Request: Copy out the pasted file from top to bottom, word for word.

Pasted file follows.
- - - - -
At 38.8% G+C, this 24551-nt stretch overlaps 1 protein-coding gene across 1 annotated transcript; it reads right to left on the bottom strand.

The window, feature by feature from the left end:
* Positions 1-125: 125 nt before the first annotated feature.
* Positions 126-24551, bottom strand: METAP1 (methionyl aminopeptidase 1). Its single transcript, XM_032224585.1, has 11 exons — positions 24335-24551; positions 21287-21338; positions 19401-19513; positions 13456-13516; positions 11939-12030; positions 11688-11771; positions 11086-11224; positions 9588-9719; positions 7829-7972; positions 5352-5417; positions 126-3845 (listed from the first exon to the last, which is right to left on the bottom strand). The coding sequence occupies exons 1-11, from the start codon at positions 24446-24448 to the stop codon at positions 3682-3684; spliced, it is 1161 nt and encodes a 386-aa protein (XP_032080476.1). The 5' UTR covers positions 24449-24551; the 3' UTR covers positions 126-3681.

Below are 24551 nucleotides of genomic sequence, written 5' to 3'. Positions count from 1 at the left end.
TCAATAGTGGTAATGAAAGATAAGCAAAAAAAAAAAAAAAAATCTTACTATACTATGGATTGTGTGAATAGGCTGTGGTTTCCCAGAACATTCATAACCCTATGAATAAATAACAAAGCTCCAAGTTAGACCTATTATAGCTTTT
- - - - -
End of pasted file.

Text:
At 38.8% G+C, this 24551-nt stretch overlaps 1 protein-coding gene across 1 annotated transcript; it reads right to left on the bottom strand.

The window, feature by feature from the left end:
* Positions 1-125: 125 nt before the first annotated feature.
* Positions 126-24551, bottom strand: METAP1 (methionyl aminopeptidase 1). Its single transcript, XM_032224585.1, has 11 exons — positions 24335-24551; positions 21287-21338; positions 19401-19513; positions 13456-13516; positions 11939-12030; positions 11688-11771; positions 11086-11224; positions 9588-9719; positions 7829-7972; positions 5352-5417; positions 126-3845 (listed from the first exon to the last, which is right to left on the bottom strand). The coding sequence occupies exons 1-11, from the start codon at positions 24446-24448 to the stop codon at positions 3682-3684; spliced, it is 1161 nt and encodes a 386-aa protein (XP_032080476.1). The 5' UTR covers positions 24449-24551; the 3' UTR covers positions 126-3681.

Below are 24551 nucleotides of genomic sequence, written 5' to 3'. Positions count from 1 at the left end.
TCAATAGTGGTAATGAAAGATAAGCAAAAAAAAAAAAAAAAATCTTACTATACTATGGATTGTGTGAATAGGCTGTGGTTTCCCAGAACATTCATAACCCTATGAATAAATAACAAAGCTCCAAGTTAGACCTATTATAGCTTTT